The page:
“I’m sorry I’m still on book,” you say. Well I don’t expect you to be off book, but now you’ve suggested that you think you should be, which must mean that you aren’t taking this audition that seriously.
Unless you’ve spilled a drink on me, don’t apologize. You’re fine. Let’s audition.
7) Don’t suck.
There is no other profession in the world where someone completely unqualified and inexperienced will walk into an interview and expect to be taken seriously. Would you go to an interview to be a chef at a top restaurant solely based on how much you love watching the Food Network?
Anyone with the willpower can act well, but only if you’re putting in the work like you would to learn anything else. Take classes; read books; practice monologues; make short films; film scenes yourself; be an extra to see how others work; do student films; do anything you can. Great acting is not an effortless God-given talent. It is a craft that takes knowledge, practice, experience. You learn it just like you’d learn anything else.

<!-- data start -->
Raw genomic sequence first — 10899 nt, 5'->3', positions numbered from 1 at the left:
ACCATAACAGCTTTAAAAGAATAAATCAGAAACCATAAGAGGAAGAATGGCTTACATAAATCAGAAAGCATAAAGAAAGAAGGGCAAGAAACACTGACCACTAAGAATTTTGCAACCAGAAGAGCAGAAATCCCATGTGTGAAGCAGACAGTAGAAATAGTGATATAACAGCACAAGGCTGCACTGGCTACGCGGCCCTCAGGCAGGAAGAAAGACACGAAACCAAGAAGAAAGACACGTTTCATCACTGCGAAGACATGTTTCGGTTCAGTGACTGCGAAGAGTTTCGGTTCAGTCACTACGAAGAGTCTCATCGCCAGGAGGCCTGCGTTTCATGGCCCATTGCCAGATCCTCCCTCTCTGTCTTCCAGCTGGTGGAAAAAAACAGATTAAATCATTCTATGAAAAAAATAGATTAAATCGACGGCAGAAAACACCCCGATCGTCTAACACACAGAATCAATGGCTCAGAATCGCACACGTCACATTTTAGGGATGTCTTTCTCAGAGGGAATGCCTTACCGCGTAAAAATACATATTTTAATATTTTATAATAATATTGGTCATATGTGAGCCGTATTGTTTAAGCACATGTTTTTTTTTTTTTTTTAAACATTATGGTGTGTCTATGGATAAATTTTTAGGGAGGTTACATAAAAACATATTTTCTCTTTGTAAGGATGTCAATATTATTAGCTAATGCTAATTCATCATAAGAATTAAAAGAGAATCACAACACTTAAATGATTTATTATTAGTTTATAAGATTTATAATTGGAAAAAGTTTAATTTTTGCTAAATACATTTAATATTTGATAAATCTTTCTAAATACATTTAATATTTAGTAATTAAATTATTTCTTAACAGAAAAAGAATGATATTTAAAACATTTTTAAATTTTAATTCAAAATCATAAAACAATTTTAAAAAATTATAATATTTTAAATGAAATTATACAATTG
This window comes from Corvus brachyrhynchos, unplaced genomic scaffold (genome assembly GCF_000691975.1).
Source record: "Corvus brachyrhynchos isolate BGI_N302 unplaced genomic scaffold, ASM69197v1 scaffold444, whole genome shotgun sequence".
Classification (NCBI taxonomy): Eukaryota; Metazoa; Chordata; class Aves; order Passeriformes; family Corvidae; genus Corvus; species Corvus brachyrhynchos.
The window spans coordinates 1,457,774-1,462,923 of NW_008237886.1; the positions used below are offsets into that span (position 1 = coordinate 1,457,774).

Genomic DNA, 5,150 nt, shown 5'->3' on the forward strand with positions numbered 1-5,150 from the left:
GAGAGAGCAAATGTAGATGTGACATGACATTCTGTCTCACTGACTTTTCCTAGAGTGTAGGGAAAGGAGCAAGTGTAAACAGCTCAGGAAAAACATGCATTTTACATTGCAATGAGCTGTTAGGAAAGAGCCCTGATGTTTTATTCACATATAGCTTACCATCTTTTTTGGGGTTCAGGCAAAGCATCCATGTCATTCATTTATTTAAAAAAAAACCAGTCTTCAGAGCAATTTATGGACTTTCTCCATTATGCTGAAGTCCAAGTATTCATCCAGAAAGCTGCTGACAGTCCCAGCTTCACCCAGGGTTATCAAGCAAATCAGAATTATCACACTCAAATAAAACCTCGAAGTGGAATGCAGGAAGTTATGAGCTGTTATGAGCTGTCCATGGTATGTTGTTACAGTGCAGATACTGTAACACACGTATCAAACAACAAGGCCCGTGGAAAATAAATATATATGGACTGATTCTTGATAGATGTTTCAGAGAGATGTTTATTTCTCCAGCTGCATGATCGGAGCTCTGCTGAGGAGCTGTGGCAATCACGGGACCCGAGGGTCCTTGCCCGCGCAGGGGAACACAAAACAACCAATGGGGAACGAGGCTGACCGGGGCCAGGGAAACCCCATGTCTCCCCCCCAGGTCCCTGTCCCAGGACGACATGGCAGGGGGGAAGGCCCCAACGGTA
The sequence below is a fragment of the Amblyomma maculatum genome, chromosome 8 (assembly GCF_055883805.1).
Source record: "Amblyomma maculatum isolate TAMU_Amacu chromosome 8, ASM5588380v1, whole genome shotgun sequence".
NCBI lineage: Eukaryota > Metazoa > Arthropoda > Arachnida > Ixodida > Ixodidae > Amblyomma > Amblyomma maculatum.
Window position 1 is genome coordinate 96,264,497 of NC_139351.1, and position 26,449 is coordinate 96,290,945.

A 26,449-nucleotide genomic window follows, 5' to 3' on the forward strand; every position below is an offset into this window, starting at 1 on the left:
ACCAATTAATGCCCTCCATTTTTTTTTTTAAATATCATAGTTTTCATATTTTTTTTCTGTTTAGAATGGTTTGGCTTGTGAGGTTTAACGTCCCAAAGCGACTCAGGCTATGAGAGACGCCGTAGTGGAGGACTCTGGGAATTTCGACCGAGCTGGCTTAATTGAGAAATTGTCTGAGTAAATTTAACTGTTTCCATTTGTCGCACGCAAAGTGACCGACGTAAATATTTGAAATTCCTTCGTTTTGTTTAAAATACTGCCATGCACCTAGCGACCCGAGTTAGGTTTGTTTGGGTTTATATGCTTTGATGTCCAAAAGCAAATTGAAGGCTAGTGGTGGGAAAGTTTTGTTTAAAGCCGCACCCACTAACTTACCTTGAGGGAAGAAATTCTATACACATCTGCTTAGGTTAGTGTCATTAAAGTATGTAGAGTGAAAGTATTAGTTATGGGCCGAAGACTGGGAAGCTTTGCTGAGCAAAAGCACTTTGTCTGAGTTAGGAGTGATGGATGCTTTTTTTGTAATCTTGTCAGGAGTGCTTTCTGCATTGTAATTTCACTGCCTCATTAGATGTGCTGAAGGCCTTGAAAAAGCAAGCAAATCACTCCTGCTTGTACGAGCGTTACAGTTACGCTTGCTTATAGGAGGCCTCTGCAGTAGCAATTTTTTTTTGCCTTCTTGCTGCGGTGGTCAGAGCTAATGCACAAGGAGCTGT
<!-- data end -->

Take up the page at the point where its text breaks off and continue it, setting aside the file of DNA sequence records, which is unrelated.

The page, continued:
Comment and let me know your suggestions, and of course whatever you thought I got wrong. For a glimpse into my upcoming projects (so you can decide whether you should be listening to me for casting advice) stay tuned here on Crisis Lab for updates on Gwendolyn Dangerous and Dinner With the Alchemist.